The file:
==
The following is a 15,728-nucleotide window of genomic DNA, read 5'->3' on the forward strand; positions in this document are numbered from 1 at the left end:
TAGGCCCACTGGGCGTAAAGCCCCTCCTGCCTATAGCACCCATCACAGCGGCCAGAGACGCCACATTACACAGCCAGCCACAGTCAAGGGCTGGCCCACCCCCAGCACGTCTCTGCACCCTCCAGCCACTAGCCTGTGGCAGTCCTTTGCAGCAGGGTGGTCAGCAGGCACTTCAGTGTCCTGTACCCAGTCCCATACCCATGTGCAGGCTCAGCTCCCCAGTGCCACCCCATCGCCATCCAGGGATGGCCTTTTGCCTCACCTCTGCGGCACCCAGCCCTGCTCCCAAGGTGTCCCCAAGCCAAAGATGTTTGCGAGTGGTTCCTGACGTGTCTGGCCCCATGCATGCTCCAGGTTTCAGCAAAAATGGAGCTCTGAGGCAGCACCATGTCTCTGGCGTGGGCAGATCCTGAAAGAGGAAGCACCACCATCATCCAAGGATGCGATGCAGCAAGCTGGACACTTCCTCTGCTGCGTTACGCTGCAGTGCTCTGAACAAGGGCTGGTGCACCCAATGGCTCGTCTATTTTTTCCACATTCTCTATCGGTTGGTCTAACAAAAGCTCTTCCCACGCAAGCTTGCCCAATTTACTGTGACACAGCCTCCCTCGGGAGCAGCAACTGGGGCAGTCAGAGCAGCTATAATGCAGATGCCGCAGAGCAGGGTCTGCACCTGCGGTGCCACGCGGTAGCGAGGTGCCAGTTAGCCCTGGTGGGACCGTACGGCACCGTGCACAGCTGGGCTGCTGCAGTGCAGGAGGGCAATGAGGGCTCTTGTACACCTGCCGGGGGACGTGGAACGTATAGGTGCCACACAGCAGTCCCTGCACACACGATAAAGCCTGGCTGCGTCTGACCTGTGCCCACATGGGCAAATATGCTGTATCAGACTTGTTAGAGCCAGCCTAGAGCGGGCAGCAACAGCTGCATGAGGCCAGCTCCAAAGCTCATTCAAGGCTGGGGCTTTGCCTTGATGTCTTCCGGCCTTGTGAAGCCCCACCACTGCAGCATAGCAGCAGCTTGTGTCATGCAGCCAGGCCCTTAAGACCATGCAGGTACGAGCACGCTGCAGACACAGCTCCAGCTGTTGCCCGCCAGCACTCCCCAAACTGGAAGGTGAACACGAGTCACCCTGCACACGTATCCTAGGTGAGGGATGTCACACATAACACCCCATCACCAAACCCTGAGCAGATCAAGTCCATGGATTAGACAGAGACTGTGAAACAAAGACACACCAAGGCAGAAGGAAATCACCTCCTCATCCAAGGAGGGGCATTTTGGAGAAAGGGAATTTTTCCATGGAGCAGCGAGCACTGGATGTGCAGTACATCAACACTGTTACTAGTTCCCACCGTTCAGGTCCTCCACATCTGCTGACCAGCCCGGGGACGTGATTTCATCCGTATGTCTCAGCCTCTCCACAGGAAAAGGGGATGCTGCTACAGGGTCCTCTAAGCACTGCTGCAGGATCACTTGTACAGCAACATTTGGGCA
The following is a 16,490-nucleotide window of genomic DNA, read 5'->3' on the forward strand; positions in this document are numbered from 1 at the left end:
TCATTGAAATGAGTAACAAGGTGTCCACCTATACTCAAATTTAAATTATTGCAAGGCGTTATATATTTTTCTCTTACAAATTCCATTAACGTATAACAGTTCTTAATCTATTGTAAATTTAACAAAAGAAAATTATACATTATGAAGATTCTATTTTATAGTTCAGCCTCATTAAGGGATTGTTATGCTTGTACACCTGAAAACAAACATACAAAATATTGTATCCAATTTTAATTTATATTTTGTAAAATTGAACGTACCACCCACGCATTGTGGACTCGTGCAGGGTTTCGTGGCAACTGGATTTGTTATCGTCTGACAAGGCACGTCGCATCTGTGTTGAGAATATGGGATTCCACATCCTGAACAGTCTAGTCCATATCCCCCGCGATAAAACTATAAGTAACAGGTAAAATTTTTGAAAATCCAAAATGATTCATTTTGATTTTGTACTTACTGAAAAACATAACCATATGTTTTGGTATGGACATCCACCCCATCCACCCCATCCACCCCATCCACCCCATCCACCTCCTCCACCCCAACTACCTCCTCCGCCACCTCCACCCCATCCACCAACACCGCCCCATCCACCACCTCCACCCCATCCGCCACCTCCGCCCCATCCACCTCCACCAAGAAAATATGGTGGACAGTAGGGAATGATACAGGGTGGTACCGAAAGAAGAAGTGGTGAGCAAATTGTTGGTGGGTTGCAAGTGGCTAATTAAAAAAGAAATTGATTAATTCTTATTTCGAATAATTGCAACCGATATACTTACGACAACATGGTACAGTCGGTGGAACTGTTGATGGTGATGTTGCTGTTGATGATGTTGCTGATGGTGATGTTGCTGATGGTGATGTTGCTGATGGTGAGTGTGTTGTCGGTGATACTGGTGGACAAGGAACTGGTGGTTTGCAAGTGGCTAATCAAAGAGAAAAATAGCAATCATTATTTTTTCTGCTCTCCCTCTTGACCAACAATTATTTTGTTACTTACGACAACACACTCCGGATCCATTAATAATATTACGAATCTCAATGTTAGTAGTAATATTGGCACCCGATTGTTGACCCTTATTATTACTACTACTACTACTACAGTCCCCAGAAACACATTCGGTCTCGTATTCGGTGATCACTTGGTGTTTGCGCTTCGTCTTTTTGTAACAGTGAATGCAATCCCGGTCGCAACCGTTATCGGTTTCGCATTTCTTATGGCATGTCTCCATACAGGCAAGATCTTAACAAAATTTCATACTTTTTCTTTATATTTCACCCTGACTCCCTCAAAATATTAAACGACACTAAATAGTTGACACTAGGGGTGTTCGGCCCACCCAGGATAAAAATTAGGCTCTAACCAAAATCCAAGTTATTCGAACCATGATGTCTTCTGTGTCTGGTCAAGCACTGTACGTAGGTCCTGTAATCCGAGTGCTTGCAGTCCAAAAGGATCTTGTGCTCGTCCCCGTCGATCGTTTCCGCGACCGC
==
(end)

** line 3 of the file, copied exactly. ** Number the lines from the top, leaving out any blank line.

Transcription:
The following is a 16,490-nucleotide window of genomic DNA, read 5'->3' on the forward strand; positions in this document are numbered from 1 at the left end: